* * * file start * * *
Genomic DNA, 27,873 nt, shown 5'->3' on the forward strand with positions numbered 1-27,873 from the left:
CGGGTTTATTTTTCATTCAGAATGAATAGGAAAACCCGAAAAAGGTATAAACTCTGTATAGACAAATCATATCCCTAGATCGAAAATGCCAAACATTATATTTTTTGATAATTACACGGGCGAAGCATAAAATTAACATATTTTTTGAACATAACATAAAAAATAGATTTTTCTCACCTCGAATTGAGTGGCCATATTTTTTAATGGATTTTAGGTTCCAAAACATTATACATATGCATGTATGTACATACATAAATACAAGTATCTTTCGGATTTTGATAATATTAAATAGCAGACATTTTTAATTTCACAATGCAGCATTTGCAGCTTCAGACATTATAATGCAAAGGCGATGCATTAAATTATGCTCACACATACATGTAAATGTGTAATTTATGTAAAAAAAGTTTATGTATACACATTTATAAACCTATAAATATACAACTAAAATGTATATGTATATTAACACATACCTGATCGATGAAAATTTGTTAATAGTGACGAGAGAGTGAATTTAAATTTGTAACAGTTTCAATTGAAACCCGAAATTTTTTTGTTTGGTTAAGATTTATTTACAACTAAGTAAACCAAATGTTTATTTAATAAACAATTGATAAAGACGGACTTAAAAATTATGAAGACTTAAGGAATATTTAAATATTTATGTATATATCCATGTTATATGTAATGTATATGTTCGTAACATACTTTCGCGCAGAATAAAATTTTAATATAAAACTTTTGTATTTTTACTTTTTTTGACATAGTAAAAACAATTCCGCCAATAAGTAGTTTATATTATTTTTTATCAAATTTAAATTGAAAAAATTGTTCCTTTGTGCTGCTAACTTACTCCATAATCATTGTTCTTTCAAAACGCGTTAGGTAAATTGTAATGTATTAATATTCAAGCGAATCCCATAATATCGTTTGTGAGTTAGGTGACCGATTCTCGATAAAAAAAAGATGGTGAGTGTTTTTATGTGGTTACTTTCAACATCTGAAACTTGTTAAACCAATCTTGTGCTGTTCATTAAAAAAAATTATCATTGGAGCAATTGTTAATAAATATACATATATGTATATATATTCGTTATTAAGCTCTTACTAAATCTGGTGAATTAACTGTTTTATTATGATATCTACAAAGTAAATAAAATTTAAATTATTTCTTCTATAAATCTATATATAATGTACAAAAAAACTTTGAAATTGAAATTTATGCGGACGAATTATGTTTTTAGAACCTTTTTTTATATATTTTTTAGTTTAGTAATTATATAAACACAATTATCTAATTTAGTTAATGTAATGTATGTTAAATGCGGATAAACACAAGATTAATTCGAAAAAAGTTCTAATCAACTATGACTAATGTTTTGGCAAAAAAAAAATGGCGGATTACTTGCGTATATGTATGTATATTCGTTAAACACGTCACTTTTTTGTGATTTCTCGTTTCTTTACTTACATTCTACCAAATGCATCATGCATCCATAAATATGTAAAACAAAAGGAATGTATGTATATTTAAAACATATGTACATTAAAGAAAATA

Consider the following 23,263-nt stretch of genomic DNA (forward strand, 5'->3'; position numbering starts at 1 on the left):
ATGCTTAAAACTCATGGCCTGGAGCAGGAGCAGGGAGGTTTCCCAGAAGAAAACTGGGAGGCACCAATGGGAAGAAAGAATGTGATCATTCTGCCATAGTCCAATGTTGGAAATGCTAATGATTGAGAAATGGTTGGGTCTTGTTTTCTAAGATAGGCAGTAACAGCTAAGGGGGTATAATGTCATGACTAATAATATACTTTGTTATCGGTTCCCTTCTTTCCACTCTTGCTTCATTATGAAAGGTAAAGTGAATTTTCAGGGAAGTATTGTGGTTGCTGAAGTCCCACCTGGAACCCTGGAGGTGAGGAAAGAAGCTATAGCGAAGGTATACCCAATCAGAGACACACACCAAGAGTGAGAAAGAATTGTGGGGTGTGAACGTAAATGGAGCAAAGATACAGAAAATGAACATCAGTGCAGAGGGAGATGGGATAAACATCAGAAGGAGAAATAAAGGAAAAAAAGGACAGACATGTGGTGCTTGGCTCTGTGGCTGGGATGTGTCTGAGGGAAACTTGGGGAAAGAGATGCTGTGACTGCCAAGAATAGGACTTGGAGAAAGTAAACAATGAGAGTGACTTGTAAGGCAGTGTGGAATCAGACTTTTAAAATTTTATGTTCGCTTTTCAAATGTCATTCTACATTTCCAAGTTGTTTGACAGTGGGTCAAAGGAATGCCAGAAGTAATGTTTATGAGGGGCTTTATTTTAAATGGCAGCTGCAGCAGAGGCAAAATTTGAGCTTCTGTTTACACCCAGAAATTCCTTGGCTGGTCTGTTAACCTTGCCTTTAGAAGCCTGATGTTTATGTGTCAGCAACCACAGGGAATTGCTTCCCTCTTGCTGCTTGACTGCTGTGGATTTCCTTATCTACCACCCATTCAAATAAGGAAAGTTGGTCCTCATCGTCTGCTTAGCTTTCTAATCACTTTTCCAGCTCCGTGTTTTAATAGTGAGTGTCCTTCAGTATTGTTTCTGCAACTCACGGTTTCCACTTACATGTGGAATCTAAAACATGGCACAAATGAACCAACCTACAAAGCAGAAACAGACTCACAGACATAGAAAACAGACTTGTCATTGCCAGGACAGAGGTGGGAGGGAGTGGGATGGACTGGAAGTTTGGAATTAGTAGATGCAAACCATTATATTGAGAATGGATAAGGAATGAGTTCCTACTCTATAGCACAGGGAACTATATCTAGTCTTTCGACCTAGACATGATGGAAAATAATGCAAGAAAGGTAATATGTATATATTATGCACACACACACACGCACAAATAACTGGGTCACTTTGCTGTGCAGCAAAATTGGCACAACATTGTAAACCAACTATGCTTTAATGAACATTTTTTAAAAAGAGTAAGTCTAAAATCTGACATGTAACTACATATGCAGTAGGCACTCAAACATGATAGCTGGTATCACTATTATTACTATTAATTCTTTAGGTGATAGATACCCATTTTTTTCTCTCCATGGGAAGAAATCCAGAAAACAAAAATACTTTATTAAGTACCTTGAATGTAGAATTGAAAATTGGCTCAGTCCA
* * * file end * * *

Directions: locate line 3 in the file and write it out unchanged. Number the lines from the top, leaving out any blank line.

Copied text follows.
Consider the following 23,263-nt stretch of genomic DNA (forward strand, 5'->3'; position numbering starts at 1 on the left):